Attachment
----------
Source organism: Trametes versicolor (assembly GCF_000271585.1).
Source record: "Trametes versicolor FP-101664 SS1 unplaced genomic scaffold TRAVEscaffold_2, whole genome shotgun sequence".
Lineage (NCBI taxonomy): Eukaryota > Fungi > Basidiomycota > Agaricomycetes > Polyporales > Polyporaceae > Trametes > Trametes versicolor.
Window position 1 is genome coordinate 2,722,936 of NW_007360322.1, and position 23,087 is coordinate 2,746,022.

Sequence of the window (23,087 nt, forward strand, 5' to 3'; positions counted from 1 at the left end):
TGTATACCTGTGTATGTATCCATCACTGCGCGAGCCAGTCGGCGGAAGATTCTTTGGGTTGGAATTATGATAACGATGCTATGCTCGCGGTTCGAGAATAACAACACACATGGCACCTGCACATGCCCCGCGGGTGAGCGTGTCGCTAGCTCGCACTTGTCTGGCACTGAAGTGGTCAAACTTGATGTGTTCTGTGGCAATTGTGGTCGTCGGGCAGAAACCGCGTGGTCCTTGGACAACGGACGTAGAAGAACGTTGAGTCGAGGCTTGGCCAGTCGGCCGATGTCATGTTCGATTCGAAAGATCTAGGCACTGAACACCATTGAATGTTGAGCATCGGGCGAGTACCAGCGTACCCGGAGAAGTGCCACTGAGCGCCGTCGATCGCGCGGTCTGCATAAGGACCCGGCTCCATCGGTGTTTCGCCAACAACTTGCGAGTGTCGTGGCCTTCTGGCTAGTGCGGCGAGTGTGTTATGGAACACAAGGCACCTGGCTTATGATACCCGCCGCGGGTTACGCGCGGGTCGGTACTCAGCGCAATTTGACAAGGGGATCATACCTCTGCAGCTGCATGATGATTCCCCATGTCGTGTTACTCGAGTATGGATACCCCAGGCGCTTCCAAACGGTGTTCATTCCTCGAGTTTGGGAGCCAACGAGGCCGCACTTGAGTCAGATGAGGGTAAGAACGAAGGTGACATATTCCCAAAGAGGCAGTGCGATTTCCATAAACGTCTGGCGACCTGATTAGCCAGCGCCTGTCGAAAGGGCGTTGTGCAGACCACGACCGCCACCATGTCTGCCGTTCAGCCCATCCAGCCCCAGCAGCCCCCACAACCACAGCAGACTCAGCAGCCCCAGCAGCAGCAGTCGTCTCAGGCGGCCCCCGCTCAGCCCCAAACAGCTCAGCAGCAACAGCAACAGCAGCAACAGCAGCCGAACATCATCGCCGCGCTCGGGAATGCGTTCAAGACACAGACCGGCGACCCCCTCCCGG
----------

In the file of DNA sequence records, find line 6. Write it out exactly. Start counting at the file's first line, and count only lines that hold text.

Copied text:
TGTATACCTGTGTATGTATCCATCACTGCGCGAGCCAGTCGGCGGAAGATTCTTTGGGTTGGAATTATGATAACGATGCTATGCTCGCGGTTCGAGAATAACAACACACATGGCACCTGCACATGCCCCGCGGGTGAGCGTGTCGCTAGCTCGCACTTGTCTGGCACTGAAGTGGTCAAACTTGATGTGTTCTGTGGCAATTGTGGTCGTCGGGCAGAAACCGCGTGGTCCTTGGACAACGGACGTAGAAGAACGTTGAGTCGAGGCTTGGCCAGTCGGCCGATGTCATGTTCGATTCGAAAGATCTAGGCACTGAACACCATTGAATGTTGAGCATCGGGCGAGTACCAGCGTACCCGGAGAAGTGCCACTGAGCGCCGTCGATCGCGCGGTCTGCATAAGGACCCGGCTCCATCGGTGTTTCGCCAACAACTTGCGAGTGTCGTGGCCTTCTGGCTAGTGCGGCGAGTGTGTTATGGAACACAAGGCACCTGGCTTATGATACCCGCCGCGGGTTACGCGCGGGTCGGTACTCAGCGCAATTTGACAAGGGGATCATACCTCTGCAGCTGCATGATGATTCCCCATGTCGTGTTACTCGAGTATGGATACCCCAGGCGCTTCCAAACGGTGTTCATTCCTCGAGTTTGGGAGCCAACGAGGCCGCACTTGAGTCAGATGAGGGTAAGAACGAAGGTGACATATTCCCAAAGAGGCAGTGCGATTTCCATAAACGTCTGGCGACCTGATTAGCCAGCGCCTGTCGAAAGGGCGTTGTGCAGACCACGACCGCCACCATGTCTGCCGTTCAGCCCATCCAGCCCCAGCAGCCCCCACAACCACAGCAGACTCAGCAGCCCCAGCAGCAGCAGTCGTCTCAGGCGGCCCCCGCTCAGCCCCAAACAGCTCAGCAGCAACAGCAACAGCAGCAACAGCAGCCGAACATCATCGCCGCGCTCGGGAATGCGTTCAAGACACAGACCGGCGACCCCCTCCCGG